“Big stakes in listed firms no longer make any sense for us”

Ignacio Garralda, the chairman of insurer Mutua Madrileña, thinks that free public healthcare is on the way out

Miguel Ángel García Vega
Ignacio Garralda in his Madrid office.
Ignacio Garralda in his Madrid office.LUIS SEVILLANO

Ignacio Garralda has been at the helm of the Spanish insurer Mutua Madrileña for five years. During that period, Mutua has acquired health insurer Adeslas and entered a bancassurance joint venture (selling insurance through a bank network) with savings bank La Caixa, regained and later increased its market share in the auto insurance business -- where this year it is aiming to sell over two million policies for the first time -- and is planning investments overseas worth 500 million euros.

Its strategy is to move toward a company that is more diversified both in its lines of business as well as geographically. It has also decided to slightly lower its prices this year and assume the impact of the rise in inflation and the hike in the valued-added tax rate. Mutua Madrileña is aiming to add 1,000 employees to its workforce this year.

Question. Internet or direct sales? Where do you think the real battle in the insurance sector is taking place?

Answer. We compete in all sales channels. At the Mutua, we are experienced in direct sales, although through La Caixa we are also working in bancassurance. The internet has acquired increasingly more importance. Some 48 percent of new policies are initiated through this channel, although half of these are closed through other channels.

Q. Do you think the price war in auto insurance will continue?

A. I think the drop in auto premiums has touched bottom. Margins are stretched to the limit, and if they continue to fall, this could affect the sustainability of the sector. It's in everybody's interest to put a halt to these reckless cuts in prices, which could affect the service provided and solvency levels.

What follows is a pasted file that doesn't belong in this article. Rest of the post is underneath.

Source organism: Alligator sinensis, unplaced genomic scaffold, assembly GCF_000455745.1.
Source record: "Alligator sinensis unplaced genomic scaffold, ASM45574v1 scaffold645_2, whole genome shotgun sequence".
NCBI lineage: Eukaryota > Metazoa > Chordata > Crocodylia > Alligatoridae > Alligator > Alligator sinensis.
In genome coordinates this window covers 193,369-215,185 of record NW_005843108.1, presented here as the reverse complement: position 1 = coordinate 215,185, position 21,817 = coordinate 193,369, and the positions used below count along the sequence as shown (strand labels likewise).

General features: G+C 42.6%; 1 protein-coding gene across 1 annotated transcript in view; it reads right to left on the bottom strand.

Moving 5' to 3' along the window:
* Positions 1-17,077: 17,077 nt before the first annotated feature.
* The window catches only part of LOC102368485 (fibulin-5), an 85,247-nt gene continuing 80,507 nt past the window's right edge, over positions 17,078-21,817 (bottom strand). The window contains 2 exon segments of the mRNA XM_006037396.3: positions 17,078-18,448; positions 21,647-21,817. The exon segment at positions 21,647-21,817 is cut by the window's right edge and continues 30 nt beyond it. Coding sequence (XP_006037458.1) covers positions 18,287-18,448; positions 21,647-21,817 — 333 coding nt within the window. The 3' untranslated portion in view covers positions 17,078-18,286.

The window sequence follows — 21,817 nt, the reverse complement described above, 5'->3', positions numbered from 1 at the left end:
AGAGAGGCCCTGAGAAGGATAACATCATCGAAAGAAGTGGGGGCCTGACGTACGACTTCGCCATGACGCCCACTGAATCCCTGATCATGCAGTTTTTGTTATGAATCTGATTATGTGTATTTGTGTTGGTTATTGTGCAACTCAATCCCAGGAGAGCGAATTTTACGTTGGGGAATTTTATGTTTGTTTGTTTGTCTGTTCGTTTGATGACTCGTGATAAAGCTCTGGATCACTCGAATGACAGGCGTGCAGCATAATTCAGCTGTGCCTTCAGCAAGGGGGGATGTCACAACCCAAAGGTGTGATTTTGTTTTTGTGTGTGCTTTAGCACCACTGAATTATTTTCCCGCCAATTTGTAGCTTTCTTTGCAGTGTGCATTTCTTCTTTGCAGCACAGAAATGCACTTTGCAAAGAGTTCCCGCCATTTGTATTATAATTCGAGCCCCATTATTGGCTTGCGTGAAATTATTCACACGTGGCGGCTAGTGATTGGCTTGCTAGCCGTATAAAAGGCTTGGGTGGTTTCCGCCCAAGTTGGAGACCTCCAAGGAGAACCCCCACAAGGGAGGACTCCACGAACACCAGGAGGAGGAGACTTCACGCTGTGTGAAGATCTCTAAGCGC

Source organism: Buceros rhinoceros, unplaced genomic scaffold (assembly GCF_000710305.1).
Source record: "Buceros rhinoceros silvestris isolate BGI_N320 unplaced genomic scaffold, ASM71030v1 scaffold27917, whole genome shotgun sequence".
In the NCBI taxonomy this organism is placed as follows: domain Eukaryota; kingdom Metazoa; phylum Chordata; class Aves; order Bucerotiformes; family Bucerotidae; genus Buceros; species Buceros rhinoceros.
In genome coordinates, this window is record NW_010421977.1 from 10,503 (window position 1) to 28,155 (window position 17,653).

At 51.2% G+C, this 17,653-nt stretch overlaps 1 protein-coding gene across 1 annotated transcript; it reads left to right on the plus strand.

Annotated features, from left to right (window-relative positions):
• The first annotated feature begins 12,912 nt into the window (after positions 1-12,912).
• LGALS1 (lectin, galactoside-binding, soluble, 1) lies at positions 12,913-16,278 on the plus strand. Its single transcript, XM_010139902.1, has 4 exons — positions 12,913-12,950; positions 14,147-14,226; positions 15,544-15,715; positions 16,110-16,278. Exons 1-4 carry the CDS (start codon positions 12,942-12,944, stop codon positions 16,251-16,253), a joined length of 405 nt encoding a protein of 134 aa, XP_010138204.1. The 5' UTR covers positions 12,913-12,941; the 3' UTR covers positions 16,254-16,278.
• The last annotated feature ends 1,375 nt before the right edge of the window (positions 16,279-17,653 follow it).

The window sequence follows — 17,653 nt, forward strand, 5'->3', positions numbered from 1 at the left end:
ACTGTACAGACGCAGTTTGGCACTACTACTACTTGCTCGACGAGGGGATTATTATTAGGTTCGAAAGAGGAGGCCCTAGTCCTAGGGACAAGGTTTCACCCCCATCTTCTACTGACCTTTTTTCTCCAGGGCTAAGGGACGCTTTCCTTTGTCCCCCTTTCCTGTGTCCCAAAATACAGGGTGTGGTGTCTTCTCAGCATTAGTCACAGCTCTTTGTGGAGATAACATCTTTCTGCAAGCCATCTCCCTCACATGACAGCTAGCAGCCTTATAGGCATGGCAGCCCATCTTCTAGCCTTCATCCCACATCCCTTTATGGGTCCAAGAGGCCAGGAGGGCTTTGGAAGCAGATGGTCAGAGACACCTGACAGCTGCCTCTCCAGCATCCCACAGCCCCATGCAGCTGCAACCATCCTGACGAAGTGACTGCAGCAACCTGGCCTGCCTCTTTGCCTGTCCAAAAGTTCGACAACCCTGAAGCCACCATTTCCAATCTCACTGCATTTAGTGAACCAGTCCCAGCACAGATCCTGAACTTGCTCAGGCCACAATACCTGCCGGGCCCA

Europe will not allow us to continue with this system of universal and free public healthcare"

Q. Mutua controls the health insurer Adeslas. How do you see the future for the private health sector in this country given the cutbacks in the public system?

A. It will be difficult for Europe to allow us to continue with this system of universal and completely free public healthcare. Sooner or later limitations will be imposed. What's important is that the greater role the private sector will play in the health sector does not come about by suppressing the rights of the public, but rather through tax incentives for people to take out private insurance.

Q. It's been a year since you finalized the tie-up with La Caixa. How are things between a company as rooted in Madrid as Mutua Madrileña and a savings bank at the heart of Catalonia?

A. It's a magnificent relationship. All of the political problems there have been since the end of the summer concerning Catalonia have not made themselves felt; not in our tie-up nor the bancassurance channel with have through La Caixa's branch network. The business community is on the margin of this, although I hope this political problem is resolved within the parameters of the law.

Q. You have just sold the 0.8-percent stake you had in Repsol and no longer have an interest in any listed companies. Is there no turning back on this policy?

A. Since I assumed the chairmanship, I understood that the purchase of significant stakes in the stock market didn't make sense for our company. It would be very difficult now for us to take such a stake. We will continue to invest but in the insurance business.

It seems reasonable for us to go abroad and diversify given Spain's growth prospects"

Q. Mutua has an enormous portfolio of office buildings for rent. Do you want to sell them?